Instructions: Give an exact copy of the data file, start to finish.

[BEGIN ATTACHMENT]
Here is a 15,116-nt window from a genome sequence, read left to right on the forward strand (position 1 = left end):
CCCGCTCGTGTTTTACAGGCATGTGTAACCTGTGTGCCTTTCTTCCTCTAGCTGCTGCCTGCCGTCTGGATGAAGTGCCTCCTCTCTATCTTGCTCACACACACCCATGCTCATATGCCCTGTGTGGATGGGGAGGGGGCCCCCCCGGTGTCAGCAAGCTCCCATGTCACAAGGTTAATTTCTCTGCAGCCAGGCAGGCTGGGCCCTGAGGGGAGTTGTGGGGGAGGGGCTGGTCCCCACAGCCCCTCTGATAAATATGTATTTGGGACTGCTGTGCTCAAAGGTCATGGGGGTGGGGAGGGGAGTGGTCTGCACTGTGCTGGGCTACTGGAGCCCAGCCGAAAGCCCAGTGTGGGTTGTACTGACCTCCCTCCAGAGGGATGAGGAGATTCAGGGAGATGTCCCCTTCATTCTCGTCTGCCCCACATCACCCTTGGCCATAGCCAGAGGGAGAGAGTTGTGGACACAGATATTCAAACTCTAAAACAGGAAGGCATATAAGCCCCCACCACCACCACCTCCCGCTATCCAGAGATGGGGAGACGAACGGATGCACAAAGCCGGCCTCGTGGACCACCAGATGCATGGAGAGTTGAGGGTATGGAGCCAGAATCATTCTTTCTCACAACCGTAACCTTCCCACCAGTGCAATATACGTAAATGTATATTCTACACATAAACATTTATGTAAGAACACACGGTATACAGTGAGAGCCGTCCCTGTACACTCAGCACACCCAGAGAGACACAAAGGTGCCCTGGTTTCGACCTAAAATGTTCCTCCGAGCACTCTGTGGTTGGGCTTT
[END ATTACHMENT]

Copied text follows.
Here is a 15,116-nt window from a genome sequence, read left to right on the forward strand (position 1 = left end):
CCCGCTCGTGTTTTACAGGCATGTGTAACCTGTGTGCCTTTCTTCCTCTAGCTGCTGCCTGCCGTCTGGATGAAGTGCCTCCTCTCTATCTTGCTCACACACACCCATGCTCATATGCCCTGTGTGGATGGGGAGGGGGCCCCCCCGGTGTCAGCAAGCTCCCATGTCACAAGGTTAATTTCTCTGCAGCCAGGCAGGCTGGGCCCTGAGGGGAGTTGTGGGGGAGGGGCTGGTCCCCACAGCCCCTCTGATAAATATGTATTTGGGACTGCTGTGCTCAAAGGTCATGGGGGTGGGGAGGGGAGTGGTCTGCACTGTGCTGGGCTACTGGAGCCCAGCCGAAAGCCCAGTGTGGGTTGTACTGACCTCCCTCCAGAGGGATGAGGAGATTCAGGGAGATGTCCCCTTCATTCTCGTCTGCCCCACATCACCCTTGGCCATAGCCAGAGGGAGAGAGTTGTGGACACAGATATTCAAACTCTAAAACAGGAAGGCATATAAGCCCCCACCACCACCACCTCCCGCTATCCAGAGATGGGGAGACGAACGGATGCACAAAGCCGGCCTCGTGGACCACCAGATGCATGGAGAGTTGAGGGTATGGAGCCAGAATCATTCTTTCTCACAACCGTAACCTTCCCACCAGTGCAATATACGTAAATGTATATTCTACACATAAACATTTATGTAAGAACACACGGTATACAGTGAGAGCCGTCCCTGTACACTCAGCACACCCAGAGAGACACAAAGGTGCCCTGGTTTCGACCTAAAATGTTCCTCCGAGCACTCTGTGGTTGGGCTTT